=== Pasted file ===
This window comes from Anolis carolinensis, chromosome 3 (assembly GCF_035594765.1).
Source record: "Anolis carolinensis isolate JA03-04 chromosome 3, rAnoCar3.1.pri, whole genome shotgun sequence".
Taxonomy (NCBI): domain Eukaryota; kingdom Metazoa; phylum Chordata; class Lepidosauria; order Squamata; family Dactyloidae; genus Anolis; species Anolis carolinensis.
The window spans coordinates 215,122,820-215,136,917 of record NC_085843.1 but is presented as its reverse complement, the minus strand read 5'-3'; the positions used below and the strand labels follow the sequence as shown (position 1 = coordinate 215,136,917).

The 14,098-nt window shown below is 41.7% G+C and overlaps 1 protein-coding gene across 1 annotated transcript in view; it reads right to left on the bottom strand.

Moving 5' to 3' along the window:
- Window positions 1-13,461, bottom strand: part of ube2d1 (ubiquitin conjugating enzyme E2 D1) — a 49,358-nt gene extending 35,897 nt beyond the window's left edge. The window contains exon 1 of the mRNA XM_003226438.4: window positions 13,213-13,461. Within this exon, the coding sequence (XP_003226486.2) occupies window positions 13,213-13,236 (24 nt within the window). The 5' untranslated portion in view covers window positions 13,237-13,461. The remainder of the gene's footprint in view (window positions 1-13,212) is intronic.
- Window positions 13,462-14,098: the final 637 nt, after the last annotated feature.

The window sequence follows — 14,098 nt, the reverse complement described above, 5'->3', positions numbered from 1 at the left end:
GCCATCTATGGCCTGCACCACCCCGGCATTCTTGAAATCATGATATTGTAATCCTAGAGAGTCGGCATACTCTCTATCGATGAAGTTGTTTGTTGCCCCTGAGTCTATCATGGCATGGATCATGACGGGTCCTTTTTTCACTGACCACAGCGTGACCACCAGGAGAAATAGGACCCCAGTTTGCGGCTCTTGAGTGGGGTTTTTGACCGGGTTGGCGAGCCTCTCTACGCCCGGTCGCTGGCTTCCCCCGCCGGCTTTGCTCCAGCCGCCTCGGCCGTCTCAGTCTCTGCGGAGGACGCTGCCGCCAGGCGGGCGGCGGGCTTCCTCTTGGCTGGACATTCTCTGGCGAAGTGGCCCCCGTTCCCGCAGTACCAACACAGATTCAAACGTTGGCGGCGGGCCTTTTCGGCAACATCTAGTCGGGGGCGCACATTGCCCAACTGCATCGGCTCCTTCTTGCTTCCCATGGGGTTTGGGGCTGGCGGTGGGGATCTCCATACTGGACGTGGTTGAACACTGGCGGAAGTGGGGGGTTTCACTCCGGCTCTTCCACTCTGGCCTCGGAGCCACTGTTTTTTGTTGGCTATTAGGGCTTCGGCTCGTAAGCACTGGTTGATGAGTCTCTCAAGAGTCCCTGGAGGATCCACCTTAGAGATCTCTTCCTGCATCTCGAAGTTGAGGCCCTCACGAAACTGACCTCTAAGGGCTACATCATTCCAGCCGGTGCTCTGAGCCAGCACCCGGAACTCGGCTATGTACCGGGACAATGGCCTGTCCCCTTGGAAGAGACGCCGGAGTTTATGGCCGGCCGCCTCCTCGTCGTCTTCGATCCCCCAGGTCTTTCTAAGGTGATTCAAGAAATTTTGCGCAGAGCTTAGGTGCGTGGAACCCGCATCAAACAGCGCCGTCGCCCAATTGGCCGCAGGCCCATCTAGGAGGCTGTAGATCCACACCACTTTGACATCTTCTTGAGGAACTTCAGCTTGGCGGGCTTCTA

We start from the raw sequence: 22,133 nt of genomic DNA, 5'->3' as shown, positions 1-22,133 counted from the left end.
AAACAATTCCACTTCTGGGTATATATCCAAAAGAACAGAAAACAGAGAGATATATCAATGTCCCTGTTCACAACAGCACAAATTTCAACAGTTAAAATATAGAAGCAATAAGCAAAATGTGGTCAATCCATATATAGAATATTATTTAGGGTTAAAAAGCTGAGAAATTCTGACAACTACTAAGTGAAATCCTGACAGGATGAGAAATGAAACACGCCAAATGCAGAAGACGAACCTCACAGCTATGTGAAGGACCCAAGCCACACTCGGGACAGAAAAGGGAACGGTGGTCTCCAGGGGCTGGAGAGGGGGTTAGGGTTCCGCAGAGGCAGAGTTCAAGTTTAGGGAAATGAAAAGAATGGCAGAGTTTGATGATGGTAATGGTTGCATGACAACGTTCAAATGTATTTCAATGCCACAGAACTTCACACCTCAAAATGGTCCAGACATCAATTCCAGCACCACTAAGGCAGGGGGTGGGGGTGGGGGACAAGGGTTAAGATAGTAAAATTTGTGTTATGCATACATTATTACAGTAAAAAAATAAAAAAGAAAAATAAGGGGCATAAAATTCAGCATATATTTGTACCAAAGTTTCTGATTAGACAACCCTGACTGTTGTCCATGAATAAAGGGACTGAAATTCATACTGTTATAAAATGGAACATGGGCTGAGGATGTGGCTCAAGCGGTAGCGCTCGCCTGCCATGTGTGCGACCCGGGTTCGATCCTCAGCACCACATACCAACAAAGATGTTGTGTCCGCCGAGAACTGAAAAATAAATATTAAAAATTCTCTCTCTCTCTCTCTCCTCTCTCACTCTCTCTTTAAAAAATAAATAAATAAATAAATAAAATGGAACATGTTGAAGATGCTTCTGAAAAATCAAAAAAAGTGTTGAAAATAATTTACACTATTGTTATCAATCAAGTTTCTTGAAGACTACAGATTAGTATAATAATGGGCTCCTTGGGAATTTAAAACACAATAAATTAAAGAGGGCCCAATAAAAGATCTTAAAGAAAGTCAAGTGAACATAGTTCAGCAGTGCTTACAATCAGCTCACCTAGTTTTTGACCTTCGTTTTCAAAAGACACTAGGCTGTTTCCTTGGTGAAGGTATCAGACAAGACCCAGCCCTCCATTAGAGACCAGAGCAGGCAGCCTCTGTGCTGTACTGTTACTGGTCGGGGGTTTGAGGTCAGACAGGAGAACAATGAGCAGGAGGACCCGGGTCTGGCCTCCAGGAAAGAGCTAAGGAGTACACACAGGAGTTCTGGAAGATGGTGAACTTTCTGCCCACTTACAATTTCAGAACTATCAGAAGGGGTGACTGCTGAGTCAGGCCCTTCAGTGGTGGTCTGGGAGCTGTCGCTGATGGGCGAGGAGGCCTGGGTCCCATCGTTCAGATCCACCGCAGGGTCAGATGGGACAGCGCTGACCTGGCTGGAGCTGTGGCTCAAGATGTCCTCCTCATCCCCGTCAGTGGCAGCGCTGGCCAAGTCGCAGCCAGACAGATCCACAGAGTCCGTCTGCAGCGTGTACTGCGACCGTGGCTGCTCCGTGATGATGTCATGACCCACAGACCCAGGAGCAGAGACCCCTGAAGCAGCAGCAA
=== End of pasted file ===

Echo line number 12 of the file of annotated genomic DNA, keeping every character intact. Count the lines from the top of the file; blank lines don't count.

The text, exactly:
AAACAATTCCACTTCTGGGTATATATCCAAAAGAACAGAAAACAGAGAGATATATCAATGTCCCTGTTCACAACAGCACAAATTTCAACAGTTAAAATATAGAAGCAATAAGCAAAATGTGGTCAATCCATATATAGAATATTATTTAGGGTTAAAAAGCTGAGAAATTCTGACAACTACTAAGTGAAATCCTGACAGGATGAGAAATGAAACACGCCAAATGCAGAAGACGAACCTCACAGCTATGTGAAGGACCCAAGCCACACTCGGGACAGAAAAGGGAACGGTGGTCTCCAGGGGCTGGAGAGGGGGTTAGGGTTCCGCAGAGGCAGAGTTCAAGTTTAGGGAAATGAAAAGAATGGCAGAGTTTGATGATGGTAATGGTTGCATGACAACGTTCAAATGTATTTCAATGCCACAGAACTTCACACCTCAAAATGGTCCAGACATCAATTCCAGCACCACTAAGGCAGGGGGTGGGGGTGGGGGACAAGGGTTAAGATAGTAAAATTTGTGTTATGCATACATTATTACAGTAAAAAAATAAAAAAGAAAAATAAGGGGCATAAAATTCAGCATATATTTGTACCAAAGTTTCTGATTAGACAACCCTGACTGTTGTCCATGAATAAAGGGACTGAAATTCATACTGTTATAAAATGGAACATGGGCTGAGGATGTGGCTCAAGCGGTAGCGCTCGCCTGCCATGTGTGCGACCCGGGTTCGATCCTCAGCACCACATACCAACAAAGATGTTGTGTCCGCCGAGAACTGAAAAATAAATATTAAAAATTCTCTCTCTCTCTCTCTCCTCTCTCACTCTCTCTTTAAAAAATAAATAAATAAATAAATAAAATGGAACATGTTGAAGATGCTTCTGAAAAATCAAAAAAAGTGTTGAAAATAATTTACACTATTGTTATCAATCAAGTTTCTTGAAGACTACAGATTAGTATAATAATGGGCTCCTTGGGAATTTAAAACACAATAAATTAAAGAGGGCCCAATAAAAGATCTTAAAGAAAGTCAAGTGAACATAGTTCAGCAGTGCTTACAATCAGCTCACCTAGTTTTTGACCTTCGTTTTCAAAAGACACTAGGCTGTTTCCTTGGTGAAGGTATCAGACAAGACCCAGCCCTCCATTAGAGACCAGAGCAGGCAGCCTCTGTGCTGTACTGTTACTGGTCGGGGGTTTGAGGTCAGACAGGAGAACAATGAGCAGGAGGACCCGGGTCTGGCCTCCAGGAAAGAGCTAAGGAGTACACACAGGAGTTCTGGAAGATGGTGAACTTTCTGCCCACTTACAATTTCAGAACTATCAGAAGGGGTGACTGCTGAGTCAGGCCCTTCAGTGGTGGTCTGGGAGCTGTCGCTGATGGGCGAGGAGGCCTGGGTCCCATCGTTCAGATCCACCGCAGGGTCAGATGGGACAGCGCTGACCTGGCTGGAGCTGTGGCTCAAGATGTCCTCCTCATCCCCGTCAGTGGCAGCGCTGGCCAAGTCGCAGCCAGACAGATCCACAGAGTCCGTCTGCAGCGTGTACTGCGACCGTGGCTGCTCCGTGATGATGTCATGACCCACAGACCCAGGAGCAGAGACCCCTGAAGCAGCAGCAA